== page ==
5 inexpensive ways to redo a kitchen on a tight budget – it's easier than you think

A chic new look for the kitchen doesn't need to cost the earth. Here's how to redo or update a kitchen on a shoestring budget

budget kitchen with wood cabinets and pendants
(Image credit: Joris Van Apers Studio)

Remodeling a kitchen on a budget is a tricky task, but done right, it can transform a tired and unloved space into an inviting room for the whole family to cook, dine and entertain. 

A brand-new kitchen is one of the top projects for most homeowners looking to refresh their properties. This is because a generous kitchen is now the epicenter of modern home life. And while we wouldn't recommend undertaking this entire project if you can't afford to, there are, in fact, many budget kitchen ideas that will allow you to update, or redo a kitchen on a shoestring budget.

The Perfect Kitchen, Barbara Sallick | From $21.87/£30.45 at Amazon (opens in new tab)

The Perfect Kitchen, Barbara Sallick | From $21.87/£30.45 at Amazon (opens in new tab)
Learn more about the fundamentals of kitchen design in this bestselling book. Find practical advice as well as hundreds of images to inspire your own remodel

What is the cheapest way to redo a kitchen?

An entire kitchen remodel is never cheap, but that doesn't mean you should be stuck with a space that isn't fit for purpose. Follow our simple steps below to update or refresh your kitchen on a minimal budget.

1. Replace cabinet doors

Budget kitchen with wood cabinets and green walls

(Image credit: Naked Kitchens)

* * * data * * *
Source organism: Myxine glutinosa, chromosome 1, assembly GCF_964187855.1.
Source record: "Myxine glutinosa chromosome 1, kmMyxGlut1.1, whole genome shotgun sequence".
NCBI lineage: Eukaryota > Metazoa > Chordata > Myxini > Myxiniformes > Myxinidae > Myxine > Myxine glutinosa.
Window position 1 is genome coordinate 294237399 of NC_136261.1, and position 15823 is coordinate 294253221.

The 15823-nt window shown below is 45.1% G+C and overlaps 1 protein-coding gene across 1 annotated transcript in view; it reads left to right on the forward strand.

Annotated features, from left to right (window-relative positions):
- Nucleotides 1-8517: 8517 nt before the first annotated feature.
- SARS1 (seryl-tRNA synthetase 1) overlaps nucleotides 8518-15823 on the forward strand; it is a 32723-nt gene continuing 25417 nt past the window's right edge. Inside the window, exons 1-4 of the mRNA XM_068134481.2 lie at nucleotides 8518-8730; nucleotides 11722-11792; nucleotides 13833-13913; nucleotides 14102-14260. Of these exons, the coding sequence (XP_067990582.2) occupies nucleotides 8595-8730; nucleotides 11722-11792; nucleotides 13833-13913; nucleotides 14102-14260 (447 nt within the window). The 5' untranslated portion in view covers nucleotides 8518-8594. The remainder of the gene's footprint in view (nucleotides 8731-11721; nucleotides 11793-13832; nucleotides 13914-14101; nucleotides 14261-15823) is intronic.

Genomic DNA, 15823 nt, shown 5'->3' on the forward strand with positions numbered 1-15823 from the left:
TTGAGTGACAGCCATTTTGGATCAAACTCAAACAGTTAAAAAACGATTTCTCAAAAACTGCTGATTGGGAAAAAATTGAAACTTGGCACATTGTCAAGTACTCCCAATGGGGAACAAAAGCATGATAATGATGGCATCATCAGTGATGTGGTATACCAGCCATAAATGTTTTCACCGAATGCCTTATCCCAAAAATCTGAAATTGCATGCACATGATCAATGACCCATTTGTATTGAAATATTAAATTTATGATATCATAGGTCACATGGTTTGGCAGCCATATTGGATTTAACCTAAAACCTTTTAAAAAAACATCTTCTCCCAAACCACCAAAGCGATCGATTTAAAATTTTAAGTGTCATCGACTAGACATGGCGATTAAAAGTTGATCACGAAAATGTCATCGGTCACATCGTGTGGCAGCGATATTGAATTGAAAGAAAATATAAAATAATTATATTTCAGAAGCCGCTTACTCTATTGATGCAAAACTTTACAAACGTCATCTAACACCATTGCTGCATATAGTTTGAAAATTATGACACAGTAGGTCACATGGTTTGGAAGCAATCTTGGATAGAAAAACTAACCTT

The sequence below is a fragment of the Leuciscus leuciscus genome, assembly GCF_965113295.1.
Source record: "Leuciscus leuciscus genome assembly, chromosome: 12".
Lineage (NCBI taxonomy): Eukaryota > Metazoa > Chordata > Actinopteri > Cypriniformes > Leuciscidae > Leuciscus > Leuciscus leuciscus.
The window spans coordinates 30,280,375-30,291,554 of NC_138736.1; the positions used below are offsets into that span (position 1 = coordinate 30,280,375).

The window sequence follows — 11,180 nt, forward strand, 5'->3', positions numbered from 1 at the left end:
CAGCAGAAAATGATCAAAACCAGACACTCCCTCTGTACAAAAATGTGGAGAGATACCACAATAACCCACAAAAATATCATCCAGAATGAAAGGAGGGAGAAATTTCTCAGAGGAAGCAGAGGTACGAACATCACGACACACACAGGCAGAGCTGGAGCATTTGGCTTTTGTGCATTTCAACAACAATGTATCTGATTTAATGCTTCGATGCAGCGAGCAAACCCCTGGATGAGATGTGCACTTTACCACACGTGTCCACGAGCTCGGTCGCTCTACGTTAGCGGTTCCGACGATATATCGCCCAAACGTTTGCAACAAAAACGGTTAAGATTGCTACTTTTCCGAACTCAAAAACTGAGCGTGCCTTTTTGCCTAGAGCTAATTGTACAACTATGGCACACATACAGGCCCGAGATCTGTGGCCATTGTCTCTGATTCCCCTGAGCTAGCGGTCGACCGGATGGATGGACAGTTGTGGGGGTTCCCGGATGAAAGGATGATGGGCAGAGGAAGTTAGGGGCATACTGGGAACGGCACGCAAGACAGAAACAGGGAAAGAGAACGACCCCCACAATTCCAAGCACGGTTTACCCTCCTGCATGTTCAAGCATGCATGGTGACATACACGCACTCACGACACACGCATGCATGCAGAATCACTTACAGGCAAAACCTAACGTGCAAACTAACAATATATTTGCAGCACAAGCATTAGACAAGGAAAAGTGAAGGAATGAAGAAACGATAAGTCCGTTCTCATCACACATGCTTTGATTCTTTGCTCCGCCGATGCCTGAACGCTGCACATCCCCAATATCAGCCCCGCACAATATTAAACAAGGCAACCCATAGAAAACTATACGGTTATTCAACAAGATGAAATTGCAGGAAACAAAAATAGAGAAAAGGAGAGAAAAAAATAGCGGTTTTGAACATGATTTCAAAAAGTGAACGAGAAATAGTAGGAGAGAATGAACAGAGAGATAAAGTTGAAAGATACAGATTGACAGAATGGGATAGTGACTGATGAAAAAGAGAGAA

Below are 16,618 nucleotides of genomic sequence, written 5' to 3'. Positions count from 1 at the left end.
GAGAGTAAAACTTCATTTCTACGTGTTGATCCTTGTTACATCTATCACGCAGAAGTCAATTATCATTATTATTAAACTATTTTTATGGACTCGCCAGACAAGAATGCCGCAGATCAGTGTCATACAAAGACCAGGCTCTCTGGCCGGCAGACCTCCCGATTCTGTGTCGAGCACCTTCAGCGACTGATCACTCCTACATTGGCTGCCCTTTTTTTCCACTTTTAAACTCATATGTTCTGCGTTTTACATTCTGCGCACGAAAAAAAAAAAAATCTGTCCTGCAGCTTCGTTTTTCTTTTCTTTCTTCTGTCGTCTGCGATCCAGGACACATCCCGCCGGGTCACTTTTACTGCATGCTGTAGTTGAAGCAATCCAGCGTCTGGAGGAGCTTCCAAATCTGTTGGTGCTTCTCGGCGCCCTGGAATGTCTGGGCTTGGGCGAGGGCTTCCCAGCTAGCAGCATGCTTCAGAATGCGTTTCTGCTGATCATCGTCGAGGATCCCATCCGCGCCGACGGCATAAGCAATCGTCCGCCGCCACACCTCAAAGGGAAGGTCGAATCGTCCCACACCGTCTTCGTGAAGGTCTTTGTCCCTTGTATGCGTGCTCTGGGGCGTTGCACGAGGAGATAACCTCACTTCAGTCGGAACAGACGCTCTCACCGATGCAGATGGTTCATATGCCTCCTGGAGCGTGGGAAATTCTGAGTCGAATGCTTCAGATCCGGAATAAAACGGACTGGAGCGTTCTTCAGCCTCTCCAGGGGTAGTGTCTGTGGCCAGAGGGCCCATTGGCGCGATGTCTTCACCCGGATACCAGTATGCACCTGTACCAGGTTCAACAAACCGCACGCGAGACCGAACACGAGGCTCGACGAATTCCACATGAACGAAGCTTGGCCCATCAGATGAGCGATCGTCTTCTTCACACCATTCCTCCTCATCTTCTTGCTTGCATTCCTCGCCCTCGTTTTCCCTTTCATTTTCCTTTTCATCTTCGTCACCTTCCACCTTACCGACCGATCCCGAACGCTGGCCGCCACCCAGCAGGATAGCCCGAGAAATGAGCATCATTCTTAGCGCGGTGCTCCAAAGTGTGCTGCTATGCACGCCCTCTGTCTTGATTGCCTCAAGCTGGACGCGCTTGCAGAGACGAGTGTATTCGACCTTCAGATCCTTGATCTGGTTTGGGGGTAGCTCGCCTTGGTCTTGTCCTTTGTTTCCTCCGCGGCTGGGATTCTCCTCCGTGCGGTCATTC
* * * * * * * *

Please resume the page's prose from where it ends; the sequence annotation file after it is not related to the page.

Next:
If rising costs are delaying your plans for a new kitchen, some smart thinking may allow you to move forward without breaking the bank. Replacement door fronts could give your kitchen cabinet ideas an instant refresh, especially useful if you are happy with the layout of your room and if the cabinets remain sound – or if you want to use new off-the-peg cabinets and boost their impact with stylish doors. 

‘The doors are the aspect you see and touch the most,’ says Jayne Everett, design director of Naked Doors (opens in new tab), which makes frames, doors, and drawer fronts ready to be fixed to the front of cabinets. ‘They are a fabulous way to meet a certain budget for a savvy, design-driven homeowner.’

2. Consider pre-loved

Budget kitchen with green wall, wood cabinet

(Image credit: Used Kitchen Exchange)

A second-hand or ex-display kitchen can be a good way to help save furniture from landfill – and money, saving up to 80% on the original price. ‘Buy a kitchen that is a little bigger than you need to give you more flexibility when it comes to reconfiguration,’ advises Helen Lord, founder of Used Kitchen Exchange (opens in new tab), ‘and bear in mind that any changes to layout may mean some end panels, kickboards and decorative trims need replacing.’ You may also be able to sell your old kitchen if it is in reasonable repair.

3. Source reclaimed materials

Budget kitchen with reclaimed wood cabinet and island

(Image credit: Joris Van Apers)

Salvaged materials and vintage furniture may be repurposed to great effect. Look out for them at auctions, antique fairs and reclamation yards – they can cost significantly less than brand new while introducing character and individuality to your kitchen design, as designer Joris Van Apers explains. ‘They bring texture, they make you feel at ease,’ he says. ‘Since they are already weathered, you don’t have to be afraid of using your kitchen, of really living in it.'